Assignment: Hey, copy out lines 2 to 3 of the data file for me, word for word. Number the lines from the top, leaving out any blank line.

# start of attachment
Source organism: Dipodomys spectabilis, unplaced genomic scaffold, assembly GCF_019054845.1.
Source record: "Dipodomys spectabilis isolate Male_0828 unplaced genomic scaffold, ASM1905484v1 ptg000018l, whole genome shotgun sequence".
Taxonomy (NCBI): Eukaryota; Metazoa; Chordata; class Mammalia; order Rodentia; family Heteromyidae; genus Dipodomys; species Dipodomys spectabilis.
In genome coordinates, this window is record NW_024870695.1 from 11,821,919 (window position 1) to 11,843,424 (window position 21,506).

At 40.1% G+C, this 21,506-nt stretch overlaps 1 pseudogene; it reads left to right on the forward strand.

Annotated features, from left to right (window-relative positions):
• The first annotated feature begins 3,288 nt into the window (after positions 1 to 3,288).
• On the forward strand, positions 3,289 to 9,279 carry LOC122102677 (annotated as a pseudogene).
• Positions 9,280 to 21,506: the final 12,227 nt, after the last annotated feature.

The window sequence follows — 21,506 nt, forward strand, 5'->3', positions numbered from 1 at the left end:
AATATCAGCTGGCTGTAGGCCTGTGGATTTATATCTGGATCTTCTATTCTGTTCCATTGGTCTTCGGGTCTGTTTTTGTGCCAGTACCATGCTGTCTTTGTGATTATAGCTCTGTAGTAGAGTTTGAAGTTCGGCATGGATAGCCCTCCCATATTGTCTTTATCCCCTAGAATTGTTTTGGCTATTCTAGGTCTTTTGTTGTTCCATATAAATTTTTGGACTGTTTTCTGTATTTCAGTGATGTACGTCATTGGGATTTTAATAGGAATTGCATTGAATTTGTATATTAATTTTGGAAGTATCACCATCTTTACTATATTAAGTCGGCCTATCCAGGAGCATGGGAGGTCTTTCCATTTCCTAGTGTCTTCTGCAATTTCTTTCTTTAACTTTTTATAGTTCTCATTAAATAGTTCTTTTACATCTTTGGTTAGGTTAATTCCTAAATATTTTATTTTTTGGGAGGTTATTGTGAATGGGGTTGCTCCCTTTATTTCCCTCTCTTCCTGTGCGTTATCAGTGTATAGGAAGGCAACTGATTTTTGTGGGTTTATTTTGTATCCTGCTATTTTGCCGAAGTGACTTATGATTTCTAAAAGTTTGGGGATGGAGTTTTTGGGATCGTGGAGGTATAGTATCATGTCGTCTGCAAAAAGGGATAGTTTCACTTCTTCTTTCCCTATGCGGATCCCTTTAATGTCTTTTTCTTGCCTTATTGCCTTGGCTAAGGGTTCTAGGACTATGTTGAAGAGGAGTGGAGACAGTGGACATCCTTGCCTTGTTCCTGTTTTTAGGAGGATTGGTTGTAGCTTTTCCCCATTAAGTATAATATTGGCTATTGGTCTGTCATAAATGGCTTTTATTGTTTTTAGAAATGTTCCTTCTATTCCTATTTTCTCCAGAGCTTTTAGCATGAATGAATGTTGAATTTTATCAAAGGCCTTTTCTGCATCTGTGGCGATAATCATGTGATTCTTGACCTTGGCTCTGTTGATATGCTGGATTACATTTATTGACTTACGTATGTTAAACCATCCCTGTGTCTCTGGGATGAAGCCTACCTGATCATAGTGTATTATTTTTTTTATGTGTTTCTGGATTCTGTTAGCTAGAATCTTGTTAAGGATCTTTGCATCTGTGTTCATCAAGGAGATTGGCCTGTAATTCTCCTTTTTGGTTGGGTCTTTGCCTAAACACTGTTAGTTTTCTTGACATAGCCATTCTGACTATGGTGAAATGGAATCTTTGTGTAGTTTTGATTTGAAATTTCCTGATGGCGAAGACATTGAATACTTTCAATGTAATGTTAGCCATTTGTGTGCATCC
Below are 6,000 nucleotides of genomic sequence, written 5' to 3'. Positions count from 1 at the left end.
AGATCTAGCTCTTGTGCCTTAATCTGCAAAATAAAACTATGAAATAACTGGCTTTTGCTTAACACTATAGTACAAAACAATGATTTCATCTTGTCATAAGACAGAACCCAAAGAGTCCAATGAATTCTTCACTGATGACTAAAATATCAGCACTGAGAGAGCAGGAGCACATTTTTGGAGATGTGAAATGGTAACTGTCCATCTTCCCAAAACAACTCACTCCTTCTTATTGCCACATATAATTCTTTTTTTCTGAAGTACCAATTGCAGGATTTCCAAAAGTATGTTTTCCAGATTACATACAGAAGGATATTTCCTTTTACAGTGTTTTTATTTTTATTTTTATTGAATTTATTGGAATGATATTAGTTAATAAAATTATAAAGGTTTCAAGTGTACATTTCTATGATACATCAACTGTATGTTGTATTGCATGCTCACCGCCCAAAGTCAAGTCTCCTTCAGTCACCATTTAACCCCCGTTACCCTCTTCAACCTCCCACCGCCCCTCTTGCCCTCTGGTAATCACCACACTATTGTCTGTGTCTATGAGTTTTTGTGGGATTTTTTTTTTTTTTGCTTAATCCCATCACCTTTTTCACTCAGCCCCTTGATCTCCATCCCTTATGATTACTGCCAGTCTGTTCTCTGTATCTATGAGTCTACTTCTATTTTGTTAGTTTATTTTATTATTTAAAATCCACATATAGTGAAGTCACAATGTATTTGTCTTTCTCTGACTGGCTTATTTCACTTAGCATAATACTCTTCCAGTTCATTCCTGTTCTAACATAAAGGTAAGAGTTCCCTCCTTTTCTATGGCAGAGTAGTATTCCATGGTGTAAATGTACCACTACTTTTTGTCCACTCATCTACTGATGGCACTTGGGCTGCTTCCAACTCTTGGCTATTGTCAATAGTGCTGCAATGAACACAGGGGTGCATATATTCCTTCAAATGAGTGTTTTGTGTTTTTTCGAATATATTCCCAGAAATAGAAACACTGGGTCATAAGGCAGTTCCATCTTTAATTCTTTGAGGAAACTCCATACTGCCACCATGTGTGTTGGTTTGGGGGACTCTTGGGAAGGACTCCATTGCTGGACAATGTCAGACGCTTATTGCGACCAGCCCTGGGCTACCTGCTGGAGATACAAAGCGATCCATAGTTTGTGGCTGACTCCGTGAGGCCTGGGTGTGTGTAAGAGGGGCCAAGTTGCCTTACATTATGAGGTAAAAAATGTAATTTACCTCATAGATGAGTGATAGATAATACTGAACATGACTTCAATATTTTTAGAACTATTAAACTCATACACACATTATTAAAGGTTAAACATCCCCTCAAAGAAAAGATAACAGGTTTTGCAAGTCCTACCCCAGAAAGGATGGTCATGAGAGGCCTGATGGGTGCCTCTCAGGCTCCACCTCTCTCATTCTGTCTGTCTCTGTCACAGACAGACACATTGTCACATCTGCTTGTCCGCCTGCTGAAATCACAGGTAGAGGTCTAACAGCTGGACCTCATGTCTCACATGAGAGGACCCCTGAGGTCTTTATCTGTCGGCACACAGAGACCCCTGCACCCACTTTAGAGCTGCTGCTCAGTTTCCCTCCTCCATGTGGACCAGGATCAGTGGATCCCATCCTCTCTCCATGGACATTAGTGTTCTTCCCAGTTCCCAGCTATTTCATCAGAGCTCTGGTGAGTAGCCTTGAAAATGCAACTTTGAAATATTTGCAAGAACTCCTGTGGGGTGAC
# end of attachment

Source record: "Dipodomys spectabilis isolate Male_0828 unplaced genomic scaffold, ASM1905484v1 ptg000018l, whole genome shotgun sequence".
Taxonomy (NCBI): Eukaryota; Metazoa; Chordata; class Mammalia; order Rodentia; family Heteromyidae; genus Dipodomys; species Dipodomys spectabilis.